Have you seen the parietal watch?


Last updated on Saturday, April 4 2009 by jdmiles

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ATPase stains are histochemical stains to assess the relative function of myofibrillar ATPase.  This is helpful in distinguishing Type I fibers from Type II fibers.

ATPase stains differently depending on the pH at which the stain is performed.  At lower pH values (e.g., approximately 4), Type I fibers appear dark and Type II fibers appear pale.  At more basic pH values (e.g., approximately 10), Type II fibers are darker than Type I.  The specific pH values used for basic and acidic staining depends on the protocol followed at a given laboratory, and there is no universal standard.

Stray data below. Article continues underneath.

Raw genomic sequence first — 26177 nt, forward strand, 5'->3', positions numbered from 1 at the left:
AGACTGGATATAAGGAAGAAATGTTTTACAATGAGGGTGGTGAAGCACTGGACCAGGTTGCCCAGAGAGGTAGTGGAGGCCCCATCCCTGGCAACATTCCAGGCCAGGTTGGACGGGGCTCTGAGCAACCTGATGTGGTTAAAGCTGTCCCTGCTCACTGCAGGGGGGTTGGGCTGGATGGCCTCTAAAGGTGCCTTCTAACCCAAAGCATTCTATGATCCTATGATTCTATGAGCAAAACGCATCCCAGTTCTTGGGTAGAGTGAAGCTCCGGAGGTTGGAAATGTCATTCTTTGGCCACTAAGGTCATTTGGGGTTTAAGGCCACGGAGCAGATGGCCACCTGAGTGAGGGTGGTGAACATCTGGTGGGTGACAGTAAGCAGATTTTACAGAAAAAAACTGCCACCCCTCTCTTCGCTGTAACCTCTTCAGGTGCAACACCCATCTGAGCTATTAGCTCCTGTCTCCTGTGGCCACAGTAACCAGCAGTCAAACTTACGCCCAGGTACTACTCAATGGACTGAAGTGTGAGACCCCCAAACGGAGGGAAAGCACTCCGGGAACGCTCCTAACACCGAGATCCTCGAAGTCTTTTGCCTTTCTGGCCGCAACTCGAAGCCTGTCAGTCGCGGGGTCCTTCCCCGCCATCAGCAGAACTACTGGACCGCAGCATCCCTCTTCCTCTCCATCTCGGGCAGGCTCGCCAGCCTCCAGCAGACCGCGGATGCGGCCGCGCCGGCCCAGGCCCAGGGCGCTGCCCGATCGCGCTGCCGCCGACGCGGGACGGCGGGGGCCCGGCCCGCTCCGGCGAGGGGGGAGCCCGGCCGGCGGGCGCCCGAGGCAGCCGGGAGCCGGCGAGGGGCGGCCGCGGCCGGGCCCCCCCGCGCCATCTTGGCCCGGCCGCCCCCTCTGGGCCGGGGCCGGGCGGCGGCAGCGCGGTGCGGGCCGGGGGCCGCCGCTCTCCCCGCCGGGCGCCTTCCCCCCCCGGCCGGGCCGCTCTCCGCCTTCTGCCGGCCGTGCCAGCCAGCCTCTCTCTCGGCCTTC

A helpful mnemonic:  At lower pH, the lower-numbered fiber type is dark; at higher pH, the higher-numbered fiber type is dark  (Thanks to Dr. Richard Prayson for that mnemonic).

So why should we care about fiber type staining?  It is helpful in establishing a differential diagnosis.  For example, in myopathy, one would expect to see the normal checkerboard distribution of Type I and Type II fibers.  In a severe chronic neuropathy, on the other hand, it would not be at all unusual to see loss of the normal mosaic, and see "fiber type grouping."  Also, certain disease processes affect the different fiber types differently.  For example, steroid myopathy and disuse atrophy result in preferential atrophy of Type II fibers.